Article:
While we often focus solely on what is commonly understood to be sexual harassment, that is, unwanted sexual attention, sexual assault, or sexual coercion, behavior that is sexual in nature comprises just a small proportion of harassing behaviors.

Gender harassment is the most frequent form of sexual harassment and consists of “verbal and nonverbal behaviors that convey hostility, objectification, exclusion, or second-class status” based on a person’s gender.

With these definitions in mind, consider the recent National Academies report found 58% of women among faculty and staff at universities experienced sexual harassment. In federal workplaces this is between 21% and 69% of women.

Harassment is not just based on gender or sex, and for workers who are part of more than one marginalized social group, it often has a multiplicative effect.

For example, in a survey of astronomers and planetary scientists, women of color experienced the highest rates of race- and gender- based harassment and assault in their STEM workplaces at 28% and 40% respectively.

The American Physical Society found that LGB women, gender-nonconforming, and transgender physicists experienced harassment and exclusionary behavior at three, four, and five times the rate of LGB men, respectively.

Our AWIS survey research found that 37% of white women with disabilities experienced disability-related stigma, discrimination, and harassment at work. For women of color with disabilities, this was 73%. For LGBTQ women of color with disabilities, it was 100%.

Employees who experience or witness harassment face negative health consequences, lowered job and field satisfaction, avoidance behaviors, and, if they report, they also often encounter retaliation and incur financial expenses.

Organizations suffer too, encountering reduced productivity, increased use of sick and annual leave, and unnecessarily lose talented employees and public trust when the culture of harassment goes unaddressed.

For example, using NSF data, my colleagues and I found that black, Hispanic, and indigenous women were most likely to leave their STEM fields altogether because of exclusionary workplace cultures, bias and discrimination in hiring, and pay and promotion inequities.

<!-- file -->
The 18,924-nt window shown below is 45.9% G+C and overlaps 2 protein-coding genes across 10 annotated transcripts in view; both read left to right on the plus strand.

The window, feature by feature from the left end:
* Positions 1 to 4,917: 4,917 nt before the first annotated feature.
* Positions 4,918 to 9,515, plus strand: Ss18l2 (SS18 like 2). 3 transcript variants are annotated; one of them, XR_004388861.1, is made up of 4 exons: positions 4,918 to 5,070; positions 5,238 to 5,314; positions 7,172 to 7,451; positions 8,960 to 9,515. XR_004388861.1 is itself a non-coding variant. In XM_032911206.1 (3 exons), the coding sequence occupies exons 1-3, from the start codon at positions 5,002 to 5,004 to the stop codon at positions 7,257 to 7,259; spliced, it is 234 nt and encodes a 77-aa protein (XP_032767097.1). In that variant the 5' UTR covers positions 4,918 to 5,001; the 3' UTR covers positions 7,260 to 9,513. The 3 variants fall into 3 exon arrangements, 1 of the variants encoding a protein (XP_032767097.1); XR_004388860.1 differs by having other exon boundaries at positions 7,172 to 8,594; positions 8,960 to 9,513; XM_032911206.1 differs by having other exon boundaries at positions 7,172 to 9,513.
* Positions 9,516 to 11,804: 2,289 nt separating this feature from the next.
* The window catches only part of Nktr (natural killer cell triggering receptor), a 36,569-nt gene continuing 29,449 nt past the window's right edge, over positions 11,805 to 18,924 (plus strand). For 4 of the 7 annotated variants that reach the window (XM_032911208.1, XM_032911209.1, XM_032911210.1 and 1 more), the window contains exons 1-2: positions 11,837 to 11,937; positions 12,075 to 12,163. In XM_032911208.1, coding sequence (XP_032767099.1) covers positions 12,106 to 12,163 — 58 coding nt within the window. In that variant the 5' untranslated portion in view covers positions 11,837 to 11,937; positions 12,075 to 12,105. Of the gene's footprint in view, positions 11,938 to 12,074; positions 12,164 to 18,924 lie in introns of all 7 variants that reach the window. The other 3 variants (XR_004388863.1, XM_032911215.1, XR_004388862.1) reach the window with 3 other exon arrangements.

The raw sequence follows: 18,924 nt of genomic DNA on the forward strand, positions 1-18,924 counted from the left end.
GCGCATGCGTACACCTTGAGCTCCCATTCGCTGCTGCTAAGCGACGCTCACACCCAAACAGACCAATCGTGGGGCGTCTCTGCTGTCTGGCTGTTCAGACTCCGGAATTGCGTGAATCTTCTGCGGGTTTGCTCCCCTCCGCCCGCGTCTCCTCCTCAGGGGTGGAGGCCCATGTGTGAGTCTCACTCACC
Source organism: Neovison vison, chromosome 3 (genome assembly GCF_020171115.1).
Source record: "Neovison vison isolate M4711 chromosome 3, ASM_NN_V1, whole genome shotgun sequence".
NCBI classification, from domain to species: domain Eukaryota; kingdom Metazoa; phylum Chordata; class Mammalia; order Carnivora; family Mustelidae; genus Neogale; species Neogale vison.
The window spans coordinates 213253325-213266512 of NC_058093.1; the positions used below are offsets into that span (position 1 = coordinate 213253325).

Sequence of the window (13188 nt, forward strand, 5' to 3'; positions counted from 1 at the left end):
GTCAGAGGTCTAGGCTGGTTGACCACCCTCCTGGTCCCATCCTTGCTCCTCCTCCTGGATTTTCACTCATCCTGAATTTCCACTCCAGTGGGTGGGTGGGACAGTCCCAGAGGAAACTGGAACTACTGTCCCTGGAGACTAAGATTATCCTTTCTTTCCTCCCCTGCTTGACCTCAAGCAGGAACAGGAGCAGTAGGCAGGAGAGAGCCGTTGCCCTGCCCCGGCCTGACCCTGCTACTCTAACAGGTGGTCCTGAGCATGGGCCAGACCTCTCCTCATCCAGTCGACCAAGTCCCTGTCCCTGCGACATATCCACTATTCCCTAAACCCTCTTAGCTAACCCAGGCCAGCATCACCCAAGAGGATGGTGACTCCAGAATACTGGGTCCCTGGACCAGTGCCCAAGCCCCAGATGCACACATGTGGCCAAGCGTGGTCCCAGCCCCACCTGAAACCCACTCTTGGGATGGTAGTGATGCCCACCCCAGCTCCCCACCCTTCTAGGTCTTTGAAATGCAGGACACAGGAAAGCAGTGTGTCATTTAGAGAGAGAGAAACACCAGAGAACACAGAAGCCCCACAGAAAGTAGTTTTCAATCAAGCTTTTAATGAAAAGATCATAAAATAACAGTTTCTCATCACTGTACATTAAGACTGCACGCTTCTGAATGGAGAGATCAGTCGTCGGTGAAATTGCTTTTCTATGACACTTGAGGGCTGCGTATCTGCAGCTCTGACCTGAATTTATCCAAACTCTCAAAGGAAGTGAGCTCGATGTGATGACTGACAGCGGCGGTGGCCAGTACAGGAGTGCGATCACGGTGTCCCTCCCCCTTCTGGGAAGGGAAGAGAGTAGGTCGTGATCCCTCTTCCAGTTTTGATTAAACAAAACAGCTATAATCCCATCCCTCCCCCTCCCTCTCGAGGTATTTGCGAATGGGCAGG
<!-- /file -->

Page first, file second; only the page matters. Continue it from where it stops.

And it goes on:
These costs are even greater in environments where harassment is normalized and downplayed, threats of retaliation are high, and a lack of trust in the reporting and investigative process produce barriers to reporting and support.

While the Commission’s work to review policies and programs to address, report, and resolve federal sexual harassment claims is important, equally important are educational and cultural efforts to prevent all forms of harassment, bias, and discrimination. To do this, federal workplaces should:

  • One, address the perceived tolerance and acceptability of harassment by making it clear that harassment of any kind is unacceptable.

     

  • Two, move beyond minimal legal compliance to change the existing culture to one that is inclusive and respectful. This requires leaders who align stated values with action; listen to and learn from a diversity of employees; and provide holistic support to those who have experienced harassment.

     

  • Three, improve transparency, efficacy, and accountability, not just in the reporting process and written policies, but in everyday decision-making where bias is likely to creep in, including recruitment, hiring, promotion, and more.

     

  • Four, gather data to inform policies, procedures, and cultural changes. These should incorporate social demographics known to influence exclusion and should be analyzed so the experiences of members of multiple-marginalized groups (like women of color) don’t get lost.

     

I applaud the Commission for taking these steps toward inclusive, respectful, and trustworthy workplaces for all federal employees. Thank you.